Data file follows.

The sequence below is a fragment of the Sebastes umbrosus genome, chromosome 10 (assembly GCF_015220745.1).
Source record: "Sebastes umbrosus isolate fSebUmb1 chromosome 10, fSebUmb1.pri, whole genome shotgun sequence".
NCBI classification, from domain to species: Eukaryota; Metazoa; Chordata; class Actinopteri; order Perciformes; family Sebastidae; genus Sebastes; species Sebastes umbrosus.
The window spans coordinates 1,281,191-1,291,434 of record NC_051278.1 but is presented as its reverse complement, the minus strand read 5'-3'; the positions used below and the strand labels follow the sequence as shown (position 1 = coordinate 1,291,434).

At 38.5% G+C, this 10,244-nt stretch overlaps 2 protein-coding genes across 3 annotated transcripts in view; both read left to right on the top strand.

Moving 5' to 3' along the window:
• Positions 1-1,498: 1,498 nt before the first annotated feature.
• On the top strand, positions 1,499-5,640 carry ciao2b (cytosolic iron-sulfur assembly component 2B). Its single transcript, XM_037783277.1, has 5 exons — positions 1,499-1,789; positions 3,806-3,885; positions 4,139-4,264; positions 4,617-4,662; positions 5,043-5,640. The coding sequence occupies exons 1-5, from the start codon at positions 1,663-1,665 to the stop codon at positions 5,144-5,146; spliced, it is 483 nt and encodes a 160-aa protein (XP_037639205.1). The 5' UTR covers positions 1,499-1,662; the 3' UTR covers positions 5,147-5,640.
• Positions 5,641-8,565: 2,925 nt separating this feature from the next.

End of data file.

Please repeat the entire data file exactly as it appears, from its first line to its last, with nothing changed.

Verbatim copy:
The sequence below is a fragment of the Sebastes umbrosus genome, chromosome 10 (assembly GCF_015220745.1).
Source record: "Sebastes umbrosus isolate fSebUmb1 chromosome 10, fSebUmb1.pri, whole genome shotgun sequence".
NCBI classification, from domain to species: Eukaryota; Metazoa; Chordata; class Actinopteri; order Perciformes; family Sebastidae; genus Sebastes; species Sebastes umbrosus.
The window spans coordinates 1,281,191-1,291,434 of record NC_051278.1 but is presented as its reverse complement, the minus strand read 5'-3'; the positions used below and the strand labels follow the sequence as shown (position 1 = coordinate 1,291,434).

At 38.5% G+C, this 10,244-nt stretch overlaps 2 protein-coding genes across 3 annotated transcripts in view; both read left to right on the top strand.

Moving 5' to 3' along the window:
• Positions 1-1,498: 1,498 nt before the first annotated feature.
• On the top strand, positions 1,499-5,640 carry ciao2b (cytosolic iron-sulfur assembly component 2B). Its single transcript, XM_037783277.1, has 5 exons — positions 1,499-1,789; positions 3,806-3,885; positions 4,139-4,264; positions 4,617-4,662; positions 5,043-5,640. The coding sequence occupies exons 1-5, from the start codon at positions 1,663-1,665 to the stop codon at positions 5,144-5,146; spliced, it is 483 nt and encodes a 160-aa protein (XP_037639205.1). The 5' UTR covers positions 1,499-1,662; the 3' UTR covers positions 5,147-5,640.
• Positions 5,641-8,565: 2,925 nt separating this feature from the next.